It was only a decade ago that Target banned farmed fish from its stores, saying that after consultation with the Monterey Bay Aquarium the company had decided it needed to act to “ensure that its salmon offerings are sourced in a sustainable way that helps to preserve abundance, species health and doesn’t harm local habitats.”
The Aquarium’s “Seafood Watch” was at the time leading an assault on farms as a source of pollution, parasites and escapees that threatened wild fish. The farmers cleaned up a lot of those problems, and today the Seafood Watch “best choice” salmon all come from land-based salmon farms using recirculating aquaculture systems (RAS), a couple of net-pen operations, and some Washington-state fisheries using lift nets.
And now comes Frankenfish.
It’s popular in Alaska to believe that people won’t eat such a salmon because it’s genetically modified or simply because it’s farmed and, well, farming salmon just isn’t right, or the fish don’t taste as good, or they have lice (as do most Alaska wild salmon), or the farms pollute marine bays, or whatever.
Markets, sadly, don’t care what Alaskans, or anyone else, thinks. What markets care about is what sells, and AquaBounty reports it sold its first five metric tons of salmon well before the harvest planned for the end of this month.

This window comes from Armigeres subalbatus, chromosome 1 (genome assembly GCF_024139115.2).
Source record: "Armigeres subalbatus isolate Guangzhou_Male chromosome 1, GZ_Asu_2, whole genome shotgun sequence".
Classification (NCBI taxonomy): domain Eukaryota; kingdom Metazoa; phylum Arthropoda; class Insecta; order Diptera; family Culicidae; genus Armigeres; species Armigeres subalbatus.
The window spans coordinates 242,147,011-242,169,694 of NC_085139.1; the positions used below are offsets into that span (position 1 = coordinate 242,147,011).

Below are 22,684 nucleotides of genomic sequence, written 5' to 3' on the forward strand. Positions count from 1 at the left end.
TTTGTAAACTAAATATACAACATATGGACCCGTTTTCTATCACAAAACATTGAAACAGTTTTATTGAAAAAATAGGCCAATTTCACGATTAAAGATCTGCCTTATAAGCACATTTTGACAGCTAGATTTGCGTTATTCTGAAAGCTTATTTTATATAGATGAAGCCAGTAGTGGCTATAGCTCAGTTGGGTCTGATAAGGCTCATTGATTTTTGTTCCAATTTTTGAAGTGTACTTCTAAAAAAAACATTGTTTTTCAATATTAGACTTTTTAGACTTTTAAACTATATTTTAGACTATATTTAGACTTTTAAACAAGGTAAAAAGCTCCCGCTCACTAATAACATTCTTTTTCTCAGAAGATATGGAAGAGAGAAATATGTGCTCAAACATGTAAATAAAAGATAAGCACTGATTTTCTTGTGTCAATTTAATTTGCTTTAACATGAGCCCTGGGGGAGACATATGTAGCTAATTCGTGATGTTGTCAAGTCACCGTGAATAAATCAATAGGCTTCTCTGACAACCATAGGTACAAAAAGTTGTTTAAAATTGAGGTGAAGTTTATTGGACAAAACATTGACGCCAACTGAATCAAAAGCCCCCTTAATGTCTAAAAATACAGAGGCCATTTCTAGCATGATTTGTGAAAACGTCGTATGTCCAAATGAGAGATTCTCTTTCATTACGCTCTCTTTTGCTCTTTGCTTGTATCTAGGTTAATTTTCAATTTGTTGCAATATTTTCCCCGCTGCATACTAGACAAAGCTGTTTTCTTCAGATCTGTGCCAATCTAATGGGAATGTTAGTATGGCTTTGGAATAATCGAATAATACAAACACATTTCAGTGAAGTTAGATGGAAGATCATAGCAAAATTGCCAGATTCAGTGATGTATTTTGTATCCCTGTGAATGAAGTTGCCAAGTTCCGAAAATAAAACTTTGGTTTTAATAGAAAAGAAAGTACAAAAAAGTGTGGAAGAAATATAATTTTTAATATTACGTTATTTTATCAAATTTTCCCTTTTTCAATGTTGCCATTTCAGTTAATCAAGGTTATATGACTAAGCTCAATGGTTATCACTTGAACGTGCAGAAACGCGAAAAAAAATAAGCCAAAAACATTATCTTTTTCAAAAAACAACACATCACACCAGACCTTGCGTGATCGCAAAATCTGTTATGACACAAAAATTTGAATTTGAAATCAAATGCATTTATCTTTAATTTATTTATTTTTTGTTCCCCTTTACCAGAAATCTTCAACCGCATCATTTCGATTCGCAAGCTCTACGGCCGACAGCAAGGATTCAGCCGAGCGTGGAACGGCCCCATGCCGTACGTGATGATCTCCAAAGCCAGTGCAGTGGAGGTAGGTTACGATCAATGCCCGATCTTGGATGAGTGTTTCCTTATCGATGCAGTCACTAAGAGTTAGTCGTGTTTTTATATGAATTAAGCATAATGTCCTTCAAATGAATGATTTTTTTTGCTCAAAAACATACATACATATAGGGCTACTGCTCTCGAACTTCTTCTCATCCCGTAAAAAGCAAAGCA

“Raised in land-based recirculating aquaculture systems where the feeding cycle and growing environment are optimized, AquaBounty can produce up to 70 percent more fresh salmon annually compared to conventional Atlantic salmon grown in the
same period under the same conditions. The benefit is a fresh, healthy protein that is produced more efficiently and feeds more people, which is good for consumers and the planet.”
Five tonnes of salmon – or about 11,000 pounds – amounts to no more than a speck of dust floating atop the bucket of global salmon sales. The faltering and tiny, by Alaska standards, sockeye salmon fishery in Upper Cook Inlet produced 300 times as much last summer.
But the wheels of commerce have now been set in motion in a new direction, and they are likely to drive major change. As Microsoft founder Bill Gates long ago observed, humans have a bad habit of over-estimating technological shifts in the short term and underestimating them in the long term.
New world order?
AquaBounty, which began work on its genetically engineered salmon in 1989, traveled a rough road of political opposition and lawsuits on its way to market.
Writing at Forbes more than five years ago, after the AquaAdvantage salmon first gained FDA approval only for the FDA to face a lawsuit over that decision, Jared Meyer and James Davis from the Foundation for Government Accountability observed that the fish “could lower AquaBounty’s carbon footprint 25 times over and result in lower costs for consumers.”
But they added, “hundreds of junk-science websites, many of which also wage campaigns against vaccination, have manufactured fears over GM (genetically modified) food and created a stigma against agricultural innovation.”